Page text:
Thatís why I wish I would have looked up the father of my friend who was killed. I knew if I had a son I would be wanting to know about how he was killed. I should have done that. I think a lot of us Vietnam vets, we never did do that. Thatís probably why a lot are getting into it now.
Aaron Elson: Did you marry after the war?
Doug Coleman: Yeah. I got married at 23, and I was really lucky; Iíve been married for Ė next July it will be 25 years. I was one of the fortunate ones. A lot of Vietnam vets have been married five or six times.
Aaron Elson: Do you have children?
Doug Coleman: Iíve got three kids. Iíve seen my share of bad times; weíve separated a couple of times. But the marriage has survived. I got a lot of counseling. I used to drink a lot.
Aaron Elson: Who does the counseling?
Doug Coleman: Iíve got two; Iíve got a psychiatrist and a psychologist.
Aaron Elson: Are they veterans?
Doug Coleman: The psychologist is. He was in Vietnam at the same time I was. So it helps a lot Ė somebody whoís been there, he knows. It isnít only about Vietnam, because the focus is the outside world. Thatís where our problems are.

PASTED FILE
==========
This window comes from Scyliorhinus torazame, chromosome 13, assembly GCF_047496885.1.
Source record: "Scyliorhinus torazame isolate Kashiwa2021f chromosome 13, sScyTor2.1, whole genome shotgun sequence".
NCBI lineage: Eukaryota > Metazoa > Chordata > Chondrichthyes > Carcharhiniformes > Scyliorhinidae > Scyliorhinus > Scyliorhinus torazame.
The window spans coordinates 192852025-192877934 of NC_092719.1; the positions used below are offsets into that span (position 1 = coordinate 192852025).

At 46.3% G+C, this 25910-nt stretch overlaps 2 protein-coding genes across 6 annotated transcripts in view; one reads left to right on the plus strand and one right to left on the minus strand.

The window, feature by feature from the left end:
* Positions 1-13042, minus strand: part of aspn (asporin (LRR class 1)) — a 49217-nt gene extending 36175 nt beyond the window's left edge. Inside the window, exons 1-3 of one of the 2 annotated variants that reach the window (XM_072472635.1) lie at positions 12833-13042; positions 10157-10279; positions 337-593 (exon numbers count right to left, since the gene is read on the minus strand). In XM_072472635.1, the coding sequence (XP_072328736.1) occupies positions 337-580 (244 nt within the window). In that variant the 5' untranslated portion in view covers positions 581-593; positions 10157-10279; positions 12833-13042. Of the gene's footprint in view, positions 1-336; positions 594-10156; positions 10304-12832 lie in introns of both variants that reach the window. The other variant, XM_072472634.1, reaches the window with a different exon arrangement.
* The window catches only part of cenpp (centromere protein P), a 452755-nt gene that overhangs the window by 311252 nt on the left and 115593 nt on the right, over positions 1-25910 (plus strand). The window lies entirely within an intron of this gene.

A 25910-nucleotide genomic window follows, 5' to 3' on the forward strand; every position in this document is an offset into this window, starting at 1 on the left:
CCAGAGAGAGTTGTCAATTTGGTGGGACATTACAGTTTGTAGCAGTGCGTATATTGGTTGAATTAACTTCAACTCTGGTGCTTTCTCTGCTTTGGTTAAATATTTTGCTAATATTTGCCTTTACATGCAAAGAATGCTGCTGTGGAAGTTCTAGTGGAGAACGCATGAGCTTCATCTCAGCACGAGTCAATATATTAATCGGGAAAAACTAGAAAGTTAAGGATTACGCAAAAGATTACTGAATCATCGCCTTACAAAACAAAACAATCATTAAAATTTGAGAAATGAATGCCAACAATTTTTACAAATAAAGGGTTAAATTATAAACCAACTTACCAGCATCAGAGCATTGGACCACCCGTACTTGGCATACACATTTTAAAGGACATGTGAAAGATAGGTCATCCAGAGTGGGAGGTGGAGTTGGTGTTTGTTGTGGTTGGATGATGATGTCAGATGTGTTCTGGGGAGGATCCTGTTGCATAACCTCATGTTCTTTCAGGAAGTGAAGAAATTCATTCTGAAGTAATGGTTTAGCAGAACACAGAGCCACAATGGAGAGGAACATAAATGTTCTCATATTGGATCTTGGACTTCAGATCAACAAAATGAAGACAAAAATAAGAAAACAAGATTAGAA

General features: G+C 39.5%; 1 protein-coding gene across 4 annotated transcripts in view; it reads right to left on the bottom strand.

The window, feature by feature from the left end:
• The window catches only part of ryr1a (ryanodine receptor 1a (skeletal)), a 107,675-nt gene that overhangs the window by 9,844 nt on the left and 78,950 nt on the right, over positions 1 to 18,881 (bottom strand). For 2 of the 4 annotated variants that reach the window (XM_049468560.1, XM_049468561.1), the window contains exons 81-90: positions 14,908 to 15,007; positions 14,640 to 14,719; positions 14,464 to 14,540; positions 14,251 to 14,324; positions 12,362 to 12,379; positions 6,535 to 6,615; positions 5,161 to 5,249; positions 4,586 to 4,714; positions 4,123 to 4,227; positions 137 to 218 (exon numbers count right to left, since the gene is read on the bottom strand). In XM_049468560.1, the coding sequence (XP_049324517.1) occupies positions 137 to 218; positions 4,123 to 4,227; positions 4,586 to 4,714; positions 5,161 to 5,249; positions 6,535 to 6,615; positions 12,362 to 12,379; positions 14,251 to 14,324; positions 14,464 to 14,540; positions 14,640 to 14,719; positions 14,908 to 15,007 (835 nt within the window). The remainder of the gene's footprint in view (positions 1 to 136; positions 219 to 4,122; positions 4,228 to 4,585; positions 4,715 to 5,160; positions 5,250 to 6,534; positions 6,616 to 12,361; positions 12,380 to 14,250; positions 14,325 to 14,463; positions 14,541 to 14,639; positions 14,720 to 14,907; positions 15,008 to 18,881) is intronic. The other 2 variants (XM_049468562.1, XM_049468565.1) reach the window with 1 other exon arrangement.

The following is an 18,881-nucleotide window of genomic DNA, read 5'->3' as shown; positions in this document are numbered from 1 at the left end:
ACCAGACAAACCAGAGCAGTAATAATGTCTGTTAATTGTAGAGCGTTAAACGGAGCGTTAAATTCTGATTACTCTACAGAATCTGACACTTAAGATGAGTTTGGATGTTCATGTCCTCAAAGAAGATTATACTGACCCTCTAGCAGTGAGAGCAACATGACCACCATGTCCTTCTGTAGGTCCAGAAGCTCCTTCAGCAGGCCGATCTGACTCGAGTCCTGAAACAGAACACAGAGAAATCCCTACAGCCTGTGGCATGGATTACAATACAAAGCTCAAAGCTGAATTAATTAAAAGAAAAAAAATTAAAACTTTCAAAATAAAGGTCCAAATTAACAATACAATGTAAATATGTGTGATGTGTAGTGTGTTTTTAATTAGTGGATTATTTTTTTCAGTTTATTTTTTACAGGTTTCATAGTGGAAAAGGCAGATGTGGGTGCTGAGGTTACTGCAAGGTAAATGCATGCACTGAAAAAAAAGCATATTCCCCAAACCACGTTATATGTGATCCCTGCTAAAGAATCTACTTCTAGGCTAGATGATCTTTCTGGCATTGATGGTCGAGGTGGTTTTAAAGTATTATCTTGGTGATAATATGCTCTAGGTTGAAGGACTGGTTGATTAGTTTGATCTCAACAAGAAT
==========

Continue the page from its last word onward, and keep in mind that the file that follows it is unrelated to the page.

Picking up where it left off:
Aaron Elson: When you were in Vietnam, did you ever think about your dad having been in the war?
Doug Coleman: Yeah. Thatís what kept a lot of us going. Youíd look around, and youíd say, "My dad went through this, and other people went through wars and made it. If they could make it I can make it."
Cleo Coleman: Once you get in, itís like the first day, youíre scared to death. Thatís with you all the time. But you get tempered into it, and you donít fear it as much. You go on. You just hear bullets going over, in the background, maybe you jump a little bit. But you get toughened on it. Thatís how you survive. It hurt me; Iíve seen a lot of dead men, Iíve seen them burned up. But if you get in it long enough, you learn to survive.
Doug Coleman: I saw some things in the war that I donít think you ever tell anybody. There were some things that happened to me. I wonít even talk about it.